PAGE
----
I may have voted 'yes' but I do not believe I will be devastated or even surprised by a 'no' vote. I am far more devastated by the knowledge that our leaders chose to spend $122 million on a survey question that they knew the answer to before they started. I am distressed when I think about all the ways that money could have been better spent on under-resourced institutions, from mental health services in public hospitals to resources for public education. The money could also have gone towards finding and funding new opportunities for refugees and asylum seekers in detention centres, both in Australia and offshore. It could have been used to fund research into Aboriginal and Torres Straight Islander peoples' concerns and needs, and could have resulted in a strong and resonant treaty or, at the very least, could have provided much-needed resources and access to life-improving services.
My attitude bemuses some queer friends and allies. I have noticed that some allies appear to be more upset than the queer people they are trying to support. This has implications for the mental health and wellbeing of the broader LGBTQ communities. Even if queer people are able to make peace, individually, with the postal survey and some of the outrageous attacks that have emerged from the 'no' campaign, we are continuously brought back to the negative thoughts and feelings by well-meaning allies. Our colleagues, friends and family members want to know how we are going but do not seem to want to hear a positive response. They are angry about the vote, and rightly so, but unfortunately seem to direct their anger and sadness towards the very people they claim to support. I have had to comfort various allies who are "not coping" with the postal survey, which feels very strange and uncomfortable since I am directly affected by the survey.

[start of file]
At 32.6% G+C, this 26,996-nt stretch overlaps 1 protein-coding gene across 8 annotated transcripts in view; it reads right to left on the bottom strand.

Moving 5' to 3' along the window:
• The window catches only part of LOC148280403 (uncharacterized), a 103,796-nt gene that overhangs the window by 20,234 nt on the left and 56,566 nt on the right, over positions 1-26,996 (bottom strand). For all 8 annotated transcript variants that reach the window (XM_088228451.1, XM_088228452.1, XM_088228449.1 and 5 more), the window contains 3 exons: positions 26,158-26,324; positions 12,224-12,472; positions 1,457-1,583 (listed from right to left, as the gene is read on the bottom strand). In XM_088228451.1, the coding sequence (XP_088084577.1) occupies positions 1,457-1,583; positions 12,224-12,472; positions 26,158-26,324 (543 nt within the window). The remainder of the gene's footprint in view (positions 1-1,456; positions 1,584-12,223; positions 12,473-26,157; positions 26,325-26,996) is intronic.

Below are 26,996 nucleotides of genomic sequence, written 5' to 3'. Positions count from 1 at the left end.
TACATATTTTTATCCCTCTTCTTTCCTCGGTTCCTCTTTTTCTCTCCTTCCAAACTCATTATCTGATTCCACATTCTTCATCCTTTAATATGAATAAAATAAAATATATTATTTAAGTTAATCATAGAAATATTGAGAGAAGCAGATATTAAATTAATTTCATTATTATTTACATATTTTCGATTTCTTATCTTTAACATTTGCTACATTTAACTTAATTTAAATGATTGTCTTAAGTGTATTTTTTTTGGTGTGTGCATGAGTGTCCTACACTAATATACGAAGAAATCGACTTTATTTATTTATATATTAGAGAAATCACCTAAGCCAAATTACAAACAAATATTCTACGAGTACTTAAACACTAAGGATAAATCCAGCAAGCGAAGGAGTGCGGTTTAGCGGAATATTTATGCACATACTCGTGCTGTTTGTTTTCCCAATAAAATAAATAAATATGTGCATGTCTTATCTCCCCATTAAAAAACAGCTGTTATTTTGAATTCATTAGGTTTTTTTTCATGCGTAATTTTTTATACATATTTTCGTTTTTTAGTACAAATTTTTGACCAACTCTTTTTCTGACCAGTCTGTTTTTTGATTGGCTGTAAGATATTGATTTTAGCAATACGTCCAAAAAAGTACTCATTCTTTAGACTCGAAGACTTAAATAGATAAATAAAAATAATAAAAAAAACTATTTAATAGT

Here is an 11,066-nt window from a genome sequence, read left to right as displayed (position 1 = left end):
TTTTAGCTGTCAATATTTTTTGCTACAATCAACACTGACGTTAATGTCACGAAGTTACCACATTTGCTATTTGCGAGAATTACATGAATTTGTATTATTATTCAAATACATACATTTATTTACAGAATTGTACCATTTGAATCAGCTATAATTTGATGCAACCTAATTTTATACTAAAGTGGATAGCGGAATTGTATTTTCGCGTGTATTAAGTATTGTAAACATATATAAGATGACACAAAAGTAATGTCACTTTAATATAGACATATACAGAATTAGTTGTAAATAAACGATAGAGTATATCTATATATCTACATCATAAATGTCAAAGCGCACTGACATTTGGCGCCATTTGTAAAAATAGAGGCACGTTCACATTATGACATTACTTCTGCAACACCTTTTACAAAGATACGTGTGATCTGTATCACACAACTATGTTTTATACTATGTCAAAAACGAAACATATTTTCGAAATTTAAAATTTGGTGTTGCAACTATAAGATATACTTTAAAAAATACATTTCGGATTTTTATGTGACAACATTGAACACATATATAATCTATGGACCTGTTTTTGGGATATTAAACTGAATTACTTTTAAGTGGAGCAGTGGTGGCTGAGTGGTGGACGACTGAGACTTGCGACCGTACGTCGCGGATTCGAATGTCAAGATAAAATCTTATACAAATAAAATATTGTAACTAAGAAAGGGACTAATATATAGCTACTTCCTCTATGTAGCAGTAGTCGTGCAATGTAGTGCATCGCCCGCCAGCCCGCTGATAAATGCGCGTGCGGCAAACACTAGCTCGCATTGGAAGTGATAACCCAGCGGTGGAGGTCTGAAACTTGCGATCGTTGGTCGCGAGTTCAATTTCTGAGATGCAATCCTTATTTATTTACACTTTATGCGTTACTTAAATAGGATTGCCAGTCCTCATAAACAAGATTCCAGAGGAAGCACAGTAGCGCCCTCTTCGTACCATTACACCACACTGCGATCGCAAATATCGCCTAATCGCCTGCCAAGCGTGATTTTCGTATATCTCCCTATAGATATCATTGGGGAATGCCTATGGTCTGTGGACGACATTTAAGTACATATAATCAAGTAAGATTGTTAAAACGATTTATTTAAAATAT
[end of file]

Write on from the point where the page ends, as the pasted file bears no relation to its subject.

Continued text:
I don't want to go to the celebratory events planned by the 'yes' campaign if "we" win on 15th November. My search for representation, authenticity and meaning within my various communities -- and I cross many: gay, straight, bisexual and transgender, as well as wearing my hats as a Jewish, left-wing educator and writer -- is complex and will not be solved by a 'yes' vote.
I don't want to be the "poster girl" for marriage equality anymore. I don't want to pretend that same-sex marriage is the biggest issue affecting LGBTQ Australians, because it isn't. The things that are affecting us include homophobia, biphobia, transphobia, anti sex-worker attitudes, classist or racist or sexist attitudes. It is pretending that marriage equality is the big social justice issue of the 21st century, when it is plainly not.
Whether the Australian public votes 'yes' or 'no', which, in any case, will not be a binding result, there needs to be an inquiry into why this money was spent in the first place. I hope that it will lead to some soul-searching, reflection and analysis, since Australian identity has become tainted by ugliness.
I believe that the postal survey will serve one purpose only: to hold up a mirror, so that we see who we have become, what we engage with, what we are willing to allow our politicians to spend money on, even through inaction and passivity, what we are willing to protest over, and what future legacy we will leave our children.